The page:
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Newspaper Clippings for
April, 1886

from Gazette17 April 1886
Some of the notes this week may sound a trifle aged to readers: hereabouts but as the Gazette has a very wide circulation reaching as far south as Florida, the news may be news still to some.

Mrs. Robinson of Iowa, after staying away twelve years, returned to visit her relatives and old friends here. Her sister, Mrs. Judson of Evanston, is also here and together with the Trotters and Strangs and a host of others, they are having a very enjoyable time.

We did not know until recently that Mrs. Leola Hughes has set her heart and hands and a lot of other hands and hearts at a most worthy cause, namely sewing for the Foundlings Home in Chicago. The children meet Mrs. Hughes at her home every other Saturday afternoon and ply the needle and thread. A good work.

The household furniture of the parsonage received a valuable, addition last week, in the way of an elegant upholstered rocking chair. The gift of "friends" in Millburn. Mr. and Mrs. James Bonner returned to their Nebraska home last week.


Louis Wedge- Henry Wedge's son- was taken sick Friday morning but was not thought to be seriously ill for he was about most of the day. As he did not improve, however, Dr. Tombaugh was called Saturday morning. Medicine still did not have the desired effect and on Monday Ben Barney and Tombaugh performed an operation that revealed what was feared to be the case; the intestines had become interlocked and inflammation had set in and hope of his recovery are extremely slight.

Later. Louis Wedge died at half past three Thursday morning, after an illness of six days. He was a bright handsome youth of thirteen; full of health and vigor and these were soon wasted under the stroke of disease. Funeral was held at the church on Friday.

Additional correspondence.

While sweeping some snow from the roof of a piazzi last week, J. M. Strang had the misfortune to slip and fall to the ground, a distance of 12 feet and sprained his ankle but is doing nicely.

Hon Jas. Pollock has gone to Burlington Wis., on business this week.

We noticed constable Biddlecom on our streets last Tuesday reading his little papers to some of our citizens and inviting them to go and see Mooney.

Mrs. Wm. Robinson of Iowa, formerly Miss Lizzie Trotter, is here on a visit, it being her first visit since she left her home twelve years ago.

Mrs. Wm. Judson of Evanston is visiting relatives here.

Maggie Lawrence is wielding the birch in the east school.

Mr. Peter Strang, Sr. is quite sick again. He is one of our early settlers.

Above all things don't forget the hard times party at Hughes Hall the 20th. You need not be afraid to come if it is muddy as you are expected to wear your old and ragged clothes. An admission of ten cents will be charged and a supper of mush and milk, pork and beans and the accompaniments will be served for a dime. An interesting program has been prepared and everything will done to make this the grandest event of the season.

from Gazette24 April 1886
Green peaches are way up about here

Farmers and teams are all in the fields now - A good time for tramps.

Frank Judson of Evanston is enjoying a country visit here.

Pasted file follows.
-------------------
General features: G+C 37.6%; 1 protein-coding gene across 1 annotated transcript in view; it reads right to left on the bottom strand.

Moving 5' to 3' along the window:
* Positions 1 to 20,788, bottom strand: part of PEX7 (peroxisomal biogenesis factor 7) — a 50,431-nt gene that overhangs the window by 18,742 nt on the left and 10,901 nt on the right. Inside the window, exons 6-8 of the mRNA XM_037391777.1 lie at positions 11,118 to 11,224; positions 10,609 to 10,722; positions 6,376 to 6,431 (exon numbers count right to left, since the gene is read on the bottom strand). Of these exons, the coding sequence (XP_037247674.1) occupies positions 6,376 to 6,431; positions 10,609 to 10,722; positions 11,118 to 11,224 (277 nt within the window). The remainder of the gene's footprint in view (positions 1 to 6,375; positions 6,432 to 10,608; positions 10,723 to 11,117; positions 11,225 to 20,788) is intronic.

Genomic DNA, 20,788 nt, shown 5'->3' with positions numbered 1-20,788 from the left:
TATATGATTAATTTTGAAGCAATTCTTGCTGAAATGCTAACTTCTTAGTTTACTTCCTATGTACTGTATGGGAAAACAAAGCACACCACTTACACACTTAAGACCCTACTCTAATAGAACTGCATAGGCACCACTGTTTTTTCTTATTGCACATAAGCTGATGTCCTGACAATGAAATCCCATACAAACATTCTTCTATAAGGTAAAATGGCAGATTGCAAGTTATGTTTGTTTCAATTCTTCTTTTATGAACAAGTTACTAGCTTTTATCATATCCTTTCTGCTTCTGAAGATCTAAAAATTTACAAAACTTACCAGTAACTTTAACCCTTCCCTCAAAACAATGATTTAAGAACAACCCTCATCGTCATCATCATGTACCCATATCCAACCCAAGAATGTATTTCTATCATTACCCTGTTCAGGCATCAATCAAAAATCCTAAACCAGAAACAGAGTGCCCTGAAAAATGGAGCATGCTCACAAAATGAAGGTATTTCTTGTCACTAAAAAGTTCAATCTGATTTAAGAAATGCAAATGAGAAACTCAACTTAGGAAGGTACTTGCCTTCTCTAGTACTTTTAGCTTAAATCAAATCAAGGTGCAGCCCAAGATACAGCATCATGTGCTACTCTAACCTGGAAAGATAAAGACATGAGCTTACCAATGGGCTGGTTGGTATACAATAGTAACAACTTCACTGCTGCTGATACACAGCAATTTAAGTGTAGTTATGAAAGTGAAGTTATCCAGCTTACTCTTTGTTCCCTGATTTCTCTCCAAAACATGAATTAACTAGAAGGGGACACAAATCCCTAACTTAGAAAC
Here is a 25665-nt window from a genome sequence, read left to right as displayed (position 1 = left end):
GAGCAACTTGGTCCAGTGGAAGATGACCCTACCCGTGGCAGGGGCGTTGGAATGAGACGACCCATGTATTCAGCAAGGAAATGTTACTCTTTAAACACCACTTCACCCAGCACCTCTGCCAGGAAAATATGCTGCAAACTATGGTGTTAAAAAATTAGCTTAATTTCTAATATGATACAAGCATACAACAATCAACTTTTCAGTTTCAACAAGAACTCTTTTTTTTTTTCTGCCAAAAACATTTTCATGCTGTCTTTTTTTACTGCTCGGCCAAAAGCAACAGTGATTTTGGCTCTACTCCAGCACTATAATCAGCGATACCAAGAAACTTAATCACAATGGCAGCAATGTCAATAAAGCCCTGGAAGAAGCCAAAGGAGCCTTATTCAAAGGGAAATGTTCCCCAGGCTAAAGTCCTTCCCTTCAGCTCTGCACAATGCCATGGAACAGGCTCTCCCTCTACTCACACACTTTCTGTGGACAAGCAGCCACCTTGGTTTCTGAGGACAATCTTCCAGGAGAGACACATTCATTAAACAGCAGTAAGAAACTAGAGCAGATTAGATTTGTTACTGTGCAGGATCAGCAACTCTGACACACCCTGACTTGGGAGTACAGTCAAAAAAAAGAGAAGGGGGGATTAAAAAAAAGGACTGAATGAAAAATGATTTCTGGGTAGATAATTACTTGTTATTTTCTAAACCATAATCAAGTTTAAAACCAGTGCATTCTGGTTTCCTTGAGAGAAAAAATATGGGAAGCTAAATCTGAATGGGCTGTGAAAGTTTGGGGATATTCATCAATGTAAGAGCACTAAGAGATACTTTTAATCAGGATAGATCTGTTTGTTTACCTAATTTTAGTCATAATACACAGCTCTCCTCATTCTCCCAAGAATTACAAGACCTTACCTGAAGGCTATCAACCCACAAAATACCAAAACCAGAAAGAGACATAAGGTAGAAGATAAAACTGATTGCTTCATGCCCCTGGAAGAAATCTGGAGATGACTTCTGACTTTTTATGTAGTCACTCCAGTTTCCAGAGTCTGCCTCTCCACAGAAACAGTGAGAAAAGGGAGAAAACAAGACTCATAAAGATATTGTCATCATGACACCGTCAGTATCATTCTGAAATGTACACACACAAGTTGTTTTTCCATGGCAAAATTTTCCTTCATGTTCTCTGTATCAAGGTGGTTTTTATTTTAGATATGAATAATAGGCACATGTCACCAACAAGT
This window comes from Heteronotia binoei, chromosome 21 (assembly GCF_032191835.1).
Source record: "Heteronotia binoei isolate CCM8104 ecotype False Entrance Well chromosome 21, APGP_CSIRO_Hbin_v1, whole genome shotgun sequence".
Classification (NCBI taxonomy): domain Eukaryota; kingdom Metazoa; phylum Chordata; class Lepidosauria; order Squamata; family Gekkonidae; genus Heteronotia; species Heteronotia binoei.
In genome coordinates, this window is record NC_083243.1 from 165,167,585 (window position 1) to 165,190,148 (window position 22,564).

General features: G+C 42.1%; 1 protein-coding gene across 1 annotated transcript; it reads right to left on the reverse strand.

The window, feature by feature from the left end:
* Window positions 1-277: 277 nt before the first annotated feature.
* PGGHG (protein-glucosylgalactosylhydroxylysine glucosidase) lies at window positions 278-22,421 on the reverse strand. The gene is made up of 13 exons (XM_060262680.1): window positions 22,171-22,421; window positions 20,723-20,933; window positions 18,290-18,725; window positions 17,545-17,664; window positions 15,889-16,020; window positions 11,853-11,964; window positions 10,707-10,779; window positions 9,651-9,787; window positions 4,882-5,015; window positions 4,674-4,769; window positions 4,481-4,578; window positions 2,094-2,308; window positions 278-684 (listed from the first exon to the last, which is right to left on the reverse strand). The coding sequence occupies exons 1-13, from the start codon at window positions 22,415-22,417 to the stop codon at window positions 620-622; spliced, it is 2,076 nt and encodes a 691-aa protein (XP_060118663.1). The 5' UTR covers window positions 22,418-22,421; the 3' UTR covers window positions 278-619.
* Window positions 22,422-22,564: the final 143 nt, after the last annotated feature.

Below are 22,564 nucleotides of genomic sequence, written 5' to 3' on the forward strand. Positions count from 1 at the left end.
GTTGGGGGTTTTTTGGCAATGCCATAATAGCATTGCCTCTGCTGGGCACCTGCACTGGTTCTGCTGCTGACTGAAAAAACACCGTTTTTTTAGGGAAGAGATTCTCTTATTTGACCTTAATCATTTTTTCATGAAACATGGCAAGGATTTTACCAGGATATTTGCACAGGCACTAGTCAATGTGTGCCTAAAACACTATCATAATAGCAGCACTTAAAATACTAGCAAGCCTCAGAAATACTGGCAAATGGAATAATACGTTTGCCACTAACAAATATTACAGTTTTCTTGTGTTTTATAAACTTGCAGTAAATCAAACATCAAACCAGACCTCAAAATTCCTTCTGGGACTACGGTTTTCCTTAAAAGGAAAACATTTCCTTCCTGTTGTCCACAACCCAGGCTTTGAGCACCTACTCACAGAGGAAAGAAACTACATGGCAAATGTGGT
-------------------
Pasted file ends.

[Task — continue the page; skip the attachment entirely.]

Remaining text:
It was reclining chair, not rocking, as reported last week, that was added to the parsonage furniture.

Hon. James Pollock has some excellent potatoes for seed, and for the table which are for sale.

The following bit of poetry, is part of a poem written by a Millburn girl in 1850, and who is now the mother of a good sized family, and lives not a thousand miles from here. We found it in a borrowed book; and thought it might possess interest to some Gazette readers. It was not written for "Spring poetry", but for a Country lyceum.

My Home
I live in an old log house
And its walls are crumbled and gray,
Its roof is shattered and loosened
And its shingles are falling away.
I live in an old log house
But many hours are happy and bright
I've spent "neath its kindly shelter,
And beside the old home light.
I've been with my  young companions,
And we were all joyous and gay,
When perchance that a stranger
Has paused as she passed that way.
I asked  her to come to my home,
For her wares were pleasant and kind,
And I thought of course she will come
When afflictions about us were ______
Then I heard another one whisper.
And say to that stranger friend,
She lives in an old log house
And the roof has begun to bend.
Then I liked at her, the stranger,
But another friend she had found
She never came to see my home.
For she worshipped the yellow ground."
Then I thought if she was too good,
To visit my log house home,
She might stay away if she wished,
For I should not be alone.
For the old friendly affection,
Are stronger than any friend
Though a house of logs contain there
And the roof has begun to bend
I wonder why people will judge
By outward appearance alone,
And why came I have a mind,
Though I dwell in a log house home".
I had rather live in a log house,
Where all is peace therein,
Than where it is dark and forbidden
Though it be the home of a king.
Then speak not so lightly again,
Axe stifle that scornful tune,
Remember, yes think and remember
That old log house is my home.

from Gazette24 April 1886
Card of Thanks, Millburn, IL April 20 1886

Dear Friends;

We want to thank you all for your many kind remembrances, and sympathy given us, in the greatest grief and loss of our lives, the death of our dear boy, and only child. We shall remember the tender regard of the teacher in closing the school; the loving respect of the children in their beautiful offering of wild flowers; and the comforting words from friends and neighbors. We thank you all. Henry and Janie Wedge.

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